Sunday, August 31, 2008

The Stock Market Improves Before The Economy

Historical data suggests the equity markets improve before the economy begins to show some economic strength. As a result, can investors afford to sit on the sidelines before they see signs of an expanding economy?

Jeremy Siegel, a professor at The Wharton School, notes in his book, Stocks for the Long Run,
"...of the 42 recessions from 1802 to the present (2002), 39 of them, or 93 percent, have been preceded (or accompanied) by declines of 8 percent or more in the total stock returns index. Historically, a bottom in the market has led a trough in the business cycle by about five months.

Investors will have little luck predicting market upturns and downturns because turning points are usually identified months [after] they’ve occurred, not beforehand. In the meantime, they’ll miss out on significant gains. From the bottom of the market to the end of the recession, the stock market has risen an average of about 24 percent (emphasis added)."
(click on chart for larger image)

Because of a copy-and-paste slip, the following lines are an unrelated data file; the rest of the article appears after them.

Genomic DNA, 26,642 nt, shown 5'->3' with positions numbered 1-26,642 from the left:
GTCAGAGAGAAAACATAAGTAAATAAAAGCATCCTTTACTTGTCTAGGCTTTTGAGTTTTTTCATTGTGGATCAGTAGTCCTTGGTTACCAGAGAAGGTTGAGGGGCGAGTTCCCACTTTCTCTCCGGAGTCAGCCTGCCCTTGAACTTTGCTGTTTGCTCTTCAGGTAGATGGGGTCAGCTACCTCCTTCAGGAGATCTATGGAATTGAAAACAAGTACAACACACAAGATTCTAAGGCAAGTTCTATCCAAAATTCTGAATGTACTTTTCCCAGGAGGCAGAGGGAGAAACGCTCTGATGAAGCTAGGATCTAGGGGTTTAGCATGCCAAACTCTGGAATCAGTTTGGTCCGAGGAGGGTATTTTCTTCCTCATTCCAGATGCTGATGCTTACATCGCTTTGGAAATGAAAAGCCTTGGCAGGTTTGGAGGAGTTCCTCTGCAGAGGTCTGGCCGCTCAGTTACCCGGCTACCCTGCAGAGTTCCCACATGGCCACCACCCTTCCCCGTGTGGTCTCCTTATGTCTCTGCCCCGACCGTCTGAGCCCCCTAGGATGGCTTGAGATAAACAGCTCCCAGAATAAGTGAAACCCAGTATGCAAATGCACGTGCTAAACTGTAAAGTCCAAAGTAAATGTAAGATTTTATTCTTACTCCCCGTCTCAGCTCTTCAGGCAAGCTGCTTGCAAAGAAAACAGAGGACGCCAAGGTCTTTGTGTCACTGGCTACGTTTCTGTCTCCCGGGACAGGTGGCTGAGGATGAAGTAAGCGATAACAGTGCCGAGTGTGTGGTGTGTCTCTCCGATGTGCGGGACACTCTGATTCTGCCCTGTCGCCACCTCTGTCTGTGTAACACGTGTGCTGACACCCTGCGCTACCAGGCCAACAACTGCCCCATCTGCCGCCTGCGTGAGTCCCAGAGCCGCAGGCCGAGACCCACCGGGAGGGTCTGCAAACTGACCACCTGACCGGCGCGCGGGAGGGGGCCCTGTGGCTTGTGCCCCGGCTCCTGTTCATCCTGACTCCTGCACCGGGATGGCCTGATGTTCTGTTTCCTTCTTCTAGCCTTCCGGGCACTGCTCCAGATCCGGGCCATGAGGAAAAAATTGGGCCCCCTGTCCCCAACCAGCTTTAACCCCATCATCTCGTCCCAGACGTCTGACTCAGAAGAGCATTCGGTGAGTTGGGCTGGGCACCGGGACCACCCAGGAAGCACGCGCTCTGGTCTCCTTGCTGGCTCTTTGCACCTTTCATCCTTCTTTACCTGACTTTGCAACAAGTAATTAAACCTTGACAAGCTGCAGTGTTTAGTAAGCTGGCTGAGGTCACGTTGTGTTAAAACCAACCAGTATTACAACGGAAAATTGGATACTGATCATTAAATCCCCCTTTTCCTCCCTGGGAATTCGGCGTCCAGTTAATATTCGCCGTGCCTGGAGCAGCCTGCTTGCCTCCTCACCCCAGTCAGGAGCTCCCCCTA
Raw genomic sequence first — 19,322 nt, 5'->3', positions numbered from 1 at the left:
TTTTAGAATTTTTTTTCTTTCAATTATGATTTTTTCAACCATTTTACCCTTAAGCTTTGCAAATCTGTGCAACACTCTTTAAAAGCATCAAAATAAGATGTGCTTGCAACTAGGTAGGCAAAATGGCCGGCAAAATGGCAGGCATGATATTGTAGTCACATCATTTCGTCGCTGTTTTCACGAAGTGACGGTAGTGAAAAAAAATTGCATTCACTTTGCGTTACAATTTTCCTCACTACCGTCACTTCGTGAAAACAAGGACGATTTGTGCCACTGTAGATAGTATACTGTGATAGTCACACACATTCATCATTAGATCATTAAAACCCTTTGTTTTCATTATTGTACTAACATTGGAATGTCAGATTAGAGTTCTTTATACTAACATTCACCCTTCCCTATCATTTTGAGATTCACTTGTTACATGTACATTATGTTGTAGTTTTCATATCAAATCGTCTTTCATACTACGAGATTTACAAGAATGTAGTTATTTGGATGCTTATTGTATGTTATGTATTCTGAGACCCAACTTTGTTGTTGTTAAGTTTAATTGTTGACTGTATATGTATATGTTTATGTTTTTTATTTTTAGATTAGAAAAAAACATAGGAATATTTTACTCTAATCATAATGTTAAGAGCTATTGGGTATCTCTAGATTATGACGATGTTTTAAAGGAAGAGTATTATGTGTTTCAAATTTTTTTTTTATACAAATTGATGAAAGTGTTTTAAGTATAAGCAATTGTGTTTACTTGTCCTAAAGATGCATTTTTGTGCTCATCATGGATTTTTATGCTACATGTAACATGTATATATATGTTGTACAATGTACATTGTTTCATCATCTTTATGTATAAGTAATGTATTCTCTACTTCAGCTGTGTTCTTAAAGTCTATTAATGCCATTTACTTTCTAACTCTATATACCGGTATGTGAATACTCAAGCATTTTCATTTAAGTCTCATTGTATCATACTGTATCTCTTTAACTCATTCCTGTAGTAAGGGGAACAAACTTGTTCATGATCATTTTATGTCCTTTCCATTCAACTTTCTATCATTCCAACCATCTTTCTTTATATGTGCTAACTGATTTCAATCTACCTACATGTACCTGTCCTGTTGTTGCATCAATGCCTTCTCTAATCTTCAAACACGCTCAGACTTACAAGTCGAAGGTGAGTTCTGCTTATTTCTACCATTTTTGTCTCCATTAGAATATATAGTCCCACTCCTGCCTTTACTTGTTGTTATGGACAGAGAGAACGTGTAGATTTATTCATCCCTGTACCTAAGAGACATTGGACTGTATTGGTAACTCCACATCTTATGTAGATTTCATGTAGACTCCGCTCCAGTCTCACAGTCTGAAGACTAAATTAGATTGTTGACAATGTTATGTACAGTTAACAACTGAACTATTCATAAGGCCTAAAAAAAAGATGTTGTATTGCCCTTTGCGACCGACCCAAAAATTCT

Certainly there have been false signals; however, if an investor's risk tolerance and asset allocation profile calls for equity exposure, staying in the market is almost a prerequisite to achieving market beating returns. As I noted in an earlier article, Focus On The Long Run, timing the market is very difficult. If an investor is out of the market on those days when the market gaps higher, long run returns will be impacted negatively.

Don't Wait for the Clouds to Break ($)
BetterInvesting Magazine
By: BetterInvesting Editors
September, 2008


Anonymous said...

obviously one exception doesn't void the rule, but don't forget about the 2001 recession trough v 2002 equities bottom.

Anonymous said...

Pretty much all the leading economic indicators (and the stock market is one of those) have false positives. I don't know but my guess is the stock market has false positives more often than others do (it is just so much more volatile in general I would imagine it must).